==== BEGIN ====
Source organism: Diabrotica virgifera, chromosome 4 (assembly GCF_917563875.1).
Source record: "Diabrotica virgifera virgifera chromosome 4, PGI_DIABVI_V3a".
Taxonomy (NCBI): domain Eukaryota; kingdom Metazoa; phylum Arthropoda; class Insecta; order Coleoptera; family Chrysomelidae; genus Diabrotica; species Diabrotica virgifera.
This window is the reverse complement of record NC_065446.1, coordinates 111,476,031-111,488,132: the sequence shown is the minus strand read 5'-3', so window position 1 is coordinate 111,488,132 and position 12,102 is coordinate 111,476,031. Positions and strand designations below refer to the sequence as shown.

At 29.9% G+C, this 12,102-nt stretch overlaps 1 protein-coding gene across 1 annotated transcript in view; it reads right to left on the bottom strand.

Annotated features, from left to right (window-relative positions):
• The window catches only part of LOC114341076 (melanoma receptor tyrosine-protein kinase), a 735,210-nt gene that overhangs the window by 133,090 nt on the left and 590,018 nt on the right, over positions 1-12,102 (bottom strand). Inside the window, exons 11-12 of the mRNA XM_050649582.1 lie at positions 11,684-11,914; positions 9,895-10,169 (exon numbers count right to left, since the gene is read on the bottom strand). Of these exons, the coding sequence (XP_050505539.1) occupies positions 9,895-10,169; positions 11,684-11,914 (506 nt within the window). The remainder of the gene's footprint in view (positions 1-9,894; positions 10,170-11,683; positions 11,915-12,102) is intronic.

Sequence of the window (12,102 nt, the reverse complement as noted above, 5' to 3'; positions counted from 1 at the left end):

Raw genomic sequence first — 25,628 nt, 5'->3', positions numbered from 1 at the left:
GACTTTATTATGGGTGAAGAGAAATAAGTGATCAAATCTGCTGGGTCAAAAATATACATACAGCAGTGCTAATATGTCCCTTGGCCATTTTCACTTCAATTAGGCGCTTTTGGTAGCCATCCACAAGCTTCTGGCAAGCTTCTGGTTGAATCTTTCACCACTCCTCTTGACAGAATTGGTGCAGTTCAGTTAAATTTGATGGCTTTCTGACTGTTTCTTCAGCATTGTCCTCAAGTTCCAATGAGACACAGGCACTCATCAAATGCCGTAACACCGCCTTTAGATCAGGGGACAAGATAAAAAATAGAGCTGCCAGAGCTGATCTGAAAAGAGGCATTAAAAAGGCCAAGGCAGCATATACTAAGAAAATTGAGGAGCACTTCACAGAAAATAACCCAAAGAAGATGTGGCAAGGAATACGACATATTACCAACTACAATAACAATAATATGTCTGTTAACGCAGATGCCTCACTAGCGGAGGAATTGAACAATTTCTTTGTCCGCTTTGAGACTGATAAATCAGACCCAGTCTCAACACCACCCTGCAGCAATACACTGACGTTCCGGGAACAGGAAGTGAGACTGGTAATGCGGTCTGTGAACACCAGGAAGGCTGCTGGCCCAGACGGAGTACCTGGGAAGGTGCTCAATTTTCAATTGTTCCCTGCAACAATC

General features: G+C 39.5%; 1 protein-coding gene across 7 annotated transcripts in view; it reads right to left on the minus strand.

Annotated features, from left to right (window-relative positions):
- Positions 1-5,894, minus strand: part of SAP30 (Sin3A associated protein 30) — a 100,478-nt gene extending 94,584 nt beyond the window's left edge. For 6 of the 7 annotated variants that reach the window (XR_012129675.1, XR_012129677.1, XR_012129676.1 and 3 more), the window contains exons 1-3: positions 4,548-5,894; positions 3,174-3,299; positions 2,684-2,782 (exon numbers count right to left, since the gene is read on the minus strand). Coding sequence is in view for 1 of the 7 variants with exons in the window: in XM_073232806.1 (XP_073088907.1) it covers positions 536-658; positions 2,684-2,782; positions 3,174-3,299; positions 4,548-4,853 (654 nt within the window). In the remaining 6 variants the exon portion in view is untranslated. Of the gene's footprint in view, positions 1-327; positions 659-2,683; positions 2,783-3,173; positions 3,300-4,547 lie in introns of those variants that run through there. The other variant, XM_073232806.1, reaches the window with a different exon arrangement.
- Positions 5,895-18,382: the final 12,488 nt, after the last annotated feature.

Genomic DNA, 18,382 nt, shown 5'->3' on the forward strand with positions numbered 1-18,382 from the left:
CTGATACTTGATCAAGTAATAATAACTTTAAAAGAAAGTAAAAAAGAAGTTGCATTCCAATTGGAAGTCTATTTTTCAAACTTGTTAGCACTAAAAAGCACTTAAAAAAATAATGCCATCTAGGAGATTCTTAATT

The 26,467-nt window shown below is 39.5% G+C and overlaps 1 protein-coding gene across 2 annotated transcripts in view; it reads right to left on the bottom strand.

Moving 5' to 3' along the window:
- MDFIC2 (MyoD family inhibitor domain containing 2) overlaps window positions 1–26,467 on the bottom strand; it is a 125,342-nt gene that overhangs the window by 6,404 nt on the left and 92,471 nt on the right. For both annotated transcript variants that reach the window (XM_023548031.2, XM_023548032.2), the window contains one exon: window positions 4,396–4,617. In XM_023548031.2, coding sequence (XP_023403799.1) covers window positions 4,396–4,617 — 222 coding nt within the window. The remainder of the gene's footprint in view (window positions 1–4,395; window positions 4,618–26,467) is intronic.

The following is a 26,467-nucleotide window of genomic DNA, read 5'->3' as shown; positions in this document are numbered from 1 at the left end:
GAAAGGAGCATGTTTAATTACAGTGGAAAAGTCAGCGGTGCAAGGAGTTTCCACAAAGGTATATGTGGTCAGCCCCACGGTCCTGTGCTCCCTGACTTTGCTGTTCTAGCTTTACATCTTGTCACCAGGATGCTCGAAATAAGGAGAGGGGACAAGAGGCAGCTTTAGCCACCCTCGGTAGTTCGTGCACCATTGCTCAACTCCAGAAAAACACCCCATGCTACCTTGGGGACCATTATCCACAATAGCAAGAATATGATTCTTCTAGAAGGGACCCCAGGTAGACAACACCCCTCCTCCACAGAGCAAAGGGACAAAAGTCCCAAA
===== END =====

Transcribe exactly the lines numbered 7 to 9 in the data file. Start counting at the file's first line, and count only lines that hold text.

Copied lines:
• The window catches only part of LOC114341076 (melanoma receptor tyrosine-protein kinase), a 735,210-nt gene that overhangs the window by 133,090 nt on the left and 590,018 nt on the right, over positions 1-12,102 (bottom strand). Inside the window, exons 11-12 of the mRNA XM_050649582.1 lie at positions 11,684-11,914; positions 9,895-10,169 (exon numbers count right to left, since the gene is read on the bottom strand). Of these exons, the coding sequence (XP_050505539.1) occupies positions 9,895-10,169; positions 11,684-11,914 (506 nt within the window). The remainder of the gene's footprint in view (positions 1-9,894; positions 10,170-11,683; positions 11,915-12,102) is intronic.

Sequence of the window (12,102 nt, the reverse complement as noted above, 5' to 3'; positions counted from 1 at the left end):

Raw genomic sequence first — 25,628 nt, 5'->3', positions numbered from 1 at the left: